Computation, Proof, Machine. Mathematics Enters a New Age
This is a translation of Les Métamorphoses du calcul (2007) that was awarded the The Grand Prix de Philosphie de l'Académie Française. The main idea is to argue that computation seems to supersede proof by reasoning as a fundamental element in the building of mathematics. These two approaches are placed in their historical relationship with respect to each other. The Greek developed proof by reasoning where computation failed. Nowadays, we seem to evolve in the opposite direction.
Ever since the Greek laid the foundations of our "Western" mathematics, based on axioms and proving theorems by logical inference, not much changed fundamentally until these foundations were scrutinized and revolutionized in the twentieth century. Computation has been considered as boring and of lesser importance that is happily left to machines. However when computers are being used for proving theorems like was the case with the Four Color Problem, computing starts to be competing with the traditional proof methods. Where the traditional methods set a bound on the length of what is a feasible proof (Wiles' proof of Fermat's last theorem needed over 150 pages), computing may extend considerably what can be proved. It is the thesis of the author that computing will revolutionize mathematics in the coming decades.
In a first historical part, it is shown how the Greek had their proofs by reasoning, but computation had also old roots in Mesopotamia and of course we have the Euclidean algorithm, Thales computed the height of pyramids and much later calculus entered prominently as a computational tool, and even invaded geometry after Descartes.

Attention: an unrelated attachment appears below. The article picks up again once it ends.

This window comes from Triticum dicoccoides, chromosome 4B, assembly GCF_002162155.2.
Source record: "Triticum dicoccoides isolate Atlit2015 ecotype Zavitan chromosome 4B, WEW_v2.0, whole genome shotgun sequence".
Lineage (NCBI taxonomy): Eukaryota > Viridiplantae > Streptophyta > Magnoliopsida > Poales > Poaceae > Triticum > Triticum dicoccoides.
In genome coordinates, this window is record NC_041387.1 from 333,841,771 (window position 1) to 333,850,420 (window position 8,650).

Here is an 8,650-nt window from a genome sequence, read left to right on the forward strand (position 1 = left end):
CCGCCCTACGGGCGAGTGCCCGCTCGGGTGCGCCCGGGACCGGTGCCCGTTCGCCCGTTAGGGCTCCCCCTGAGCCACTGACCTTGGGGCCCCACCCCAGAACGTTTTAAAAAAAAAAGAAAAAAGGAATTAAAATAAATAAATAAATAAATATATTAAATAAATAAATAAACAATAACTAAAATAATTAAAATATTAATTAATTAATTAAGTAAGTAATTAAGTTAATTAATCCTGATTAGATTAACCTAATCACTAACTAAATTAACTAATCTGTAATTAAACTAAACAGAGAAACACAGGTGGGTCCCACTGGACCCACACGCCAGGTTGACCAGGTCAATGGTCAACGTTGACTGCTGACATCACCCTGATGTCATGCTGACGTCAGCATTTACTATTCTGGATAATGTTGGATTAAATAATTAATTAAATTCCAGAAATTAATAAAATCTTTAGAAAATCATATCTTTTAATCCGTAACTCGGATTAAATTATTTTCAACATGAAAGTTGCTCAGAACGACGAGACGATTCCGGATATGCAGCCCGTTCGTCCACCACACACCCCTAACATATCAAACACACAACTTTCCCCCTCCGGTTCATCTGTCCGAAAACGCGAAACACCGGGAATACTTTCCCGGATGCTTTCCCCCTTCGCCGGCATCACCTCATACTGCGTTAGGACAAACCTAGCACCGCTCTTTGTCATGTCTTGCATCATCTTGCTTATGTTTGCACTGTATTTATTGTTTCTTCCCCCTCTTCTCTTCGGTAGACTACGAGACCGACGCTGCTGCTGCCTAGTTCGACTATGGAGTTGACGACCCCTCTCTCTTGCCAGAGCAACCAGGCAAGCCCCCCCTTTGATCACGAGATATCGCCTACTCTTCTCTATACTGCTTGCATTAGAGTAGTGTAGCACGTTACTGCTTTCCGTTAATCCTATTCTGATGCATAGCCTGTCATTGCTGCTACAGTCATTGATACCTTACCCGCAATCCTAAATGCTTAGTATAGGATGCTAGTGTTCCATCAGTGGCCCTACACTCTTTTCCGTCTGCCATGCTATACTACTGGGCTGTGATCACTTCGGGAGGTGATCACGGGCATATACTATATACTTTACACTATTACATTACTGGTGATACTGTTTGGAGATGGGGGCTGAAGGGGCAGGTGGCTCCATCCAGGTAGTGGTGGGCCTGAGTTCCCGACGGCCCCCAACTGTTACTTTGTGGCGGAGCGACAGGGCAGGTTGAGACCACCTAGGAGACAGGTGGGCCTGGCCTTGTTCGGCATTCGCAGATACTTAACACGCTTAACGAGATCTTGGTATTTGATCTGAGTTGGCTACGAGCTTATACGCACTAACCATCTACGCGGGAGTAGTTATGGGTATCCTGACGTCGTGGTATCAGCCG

But it is the second part in which the mathematical (r)evolution of the 20th century is sketched that is at the core of the book. Dowek first discusses predicate logic started off by Frege who wanted to define the integers via set theory. As we know, this led to contradictions, so that it had to be revised by Russell and Whitehead. They were the ones who introduced types. These developments were influential on the role of computing in the first half of the 20th century. Early in that century two related theories developed independently: computability and constructibility. To understand the role of computability, consider the Euclidean algorithm. If it computes z as the greatest common divider of x and y then the algorithm enables us to decide that the proposition "z is the gcd of x and y" is true. So the algorithm becomes a way of proving propositions. The next step is to wonder whether any mathematical proposition can be decided, i.e. "proved" by an algorithm with reasonable restrictions? In other words: can any function f(x) be computed in finite time and with finite density of information? Now algorithms and not numbers became the subject of computation. So we arrive at Hilbert's decision problem. It was answered independently by Church and Turing. Church used lambda calculus and Turing his Turing machines. They both found that there is no algorithm to decide whether a proposition is provable in predicate logic. There were alternative instruments to come to this result formulated by Gödel or by Kleene who used recursive functions, all of them equivalent as was shown later. So it became clear that reasoning was not just a method to uncover results that were already implicit in the axioms. Constructivism is inherent in an algorithm since it gives the results explicitly, but non-constructive proofs can be accepted too if it can be shown that some result exists even if we do not know it explicitly. For example if the assumption of non-existence leads to a contradiction. This however relies on a principle of excluded middle: either A or not A. This principle was what Brouwer, as a radical intuitionist, wanted to get rid of, but rejecting that principle of course endangered many results in mathematics. The conflict between constructive and non-constructive lies in the interpretation of "there exists". For the first it means that "it exists and we know it" for the second "it exists even if we do not known it". Dowek elaborates on Church's thesis and lambda calculus in separate chapters and on the constructivism of Brouwer and how it influenced the design of algorithms.